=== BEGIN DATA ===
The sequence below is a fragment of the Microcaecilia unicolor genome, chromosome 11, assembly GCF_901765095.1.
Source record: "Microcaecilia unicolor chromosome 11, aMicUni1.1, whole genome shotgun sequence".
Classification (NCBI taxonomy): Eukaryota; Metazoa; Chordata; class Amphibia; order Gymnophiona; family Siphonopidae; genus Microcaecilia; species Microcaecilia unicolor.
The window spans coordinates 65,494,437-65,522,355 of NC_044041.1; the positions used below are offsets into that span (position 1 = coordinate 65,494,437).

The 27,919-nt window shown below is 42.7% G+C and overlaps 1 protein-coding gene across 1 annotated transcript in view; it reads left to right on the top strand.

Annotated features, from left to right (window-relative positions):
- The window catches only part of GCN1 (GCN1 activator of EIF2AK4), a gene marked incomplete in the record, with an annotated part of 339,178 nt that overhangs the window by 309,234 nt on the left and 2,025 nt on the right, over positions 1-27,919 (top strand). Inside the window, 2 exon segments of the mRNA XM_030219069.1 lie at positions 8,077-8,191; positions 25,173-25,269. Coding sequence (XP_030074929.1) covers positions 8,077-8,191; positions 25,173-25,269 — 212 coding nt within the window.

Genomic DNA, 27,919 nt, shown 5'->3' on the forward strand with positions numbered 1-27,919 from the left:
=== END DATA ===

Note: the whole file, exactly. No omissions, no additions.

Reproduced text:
The sequence below is a fragment of the Microcaecilia unicolor genome, chromosome 11, assembly GCF_901765095.1.
Source record: "Microcaecilia unicolor chromosome 11, aMicUni1.1, whole genome shotgun sequence".
Classification (NCBI taxonomy): Eukaryota; Metazoa; Chordata; class Amphibia; order Gymnophiona; family Siphonopidae; genus Microcaecilia; species Microcaecilia unicolor.
The window spans coordinates 65,494,437-65,522,355 of NC_044041.1; the positions used below are offsets into that span (position 1 = coordinate 65,494,437).

The 27,919-nt window shown below is 42.7% G+C and overlaps 1 protein-coding gene across 1 annotated transcript in view; it reads left to right on the top strand.

Annotated features, from left to right (window-relative positions):
- The window catches only part of GCN1 (GCN1 activator of EIF2AK4), a gene marked incomplete in the record, with an annotated part of 339,178 nt that overhangs the window by 309,234 nt on the left and 2,025 nt on the right, over positions 1-27,919 (top strand). Inside the window, 2 exon segments of the mRNA XM_030219069.1 lie at positions 8,077-8,191; positions 25,173-25,269. Coding sequence (XP_030074929.1) covers positions 8,077-8,191; positions 25,173-25,269 — 212 coding nt within the window.

Genomic DNA, 27,919 nt, shown 5'->3' on the forward strand with positions numbered 1-27,919 from the left: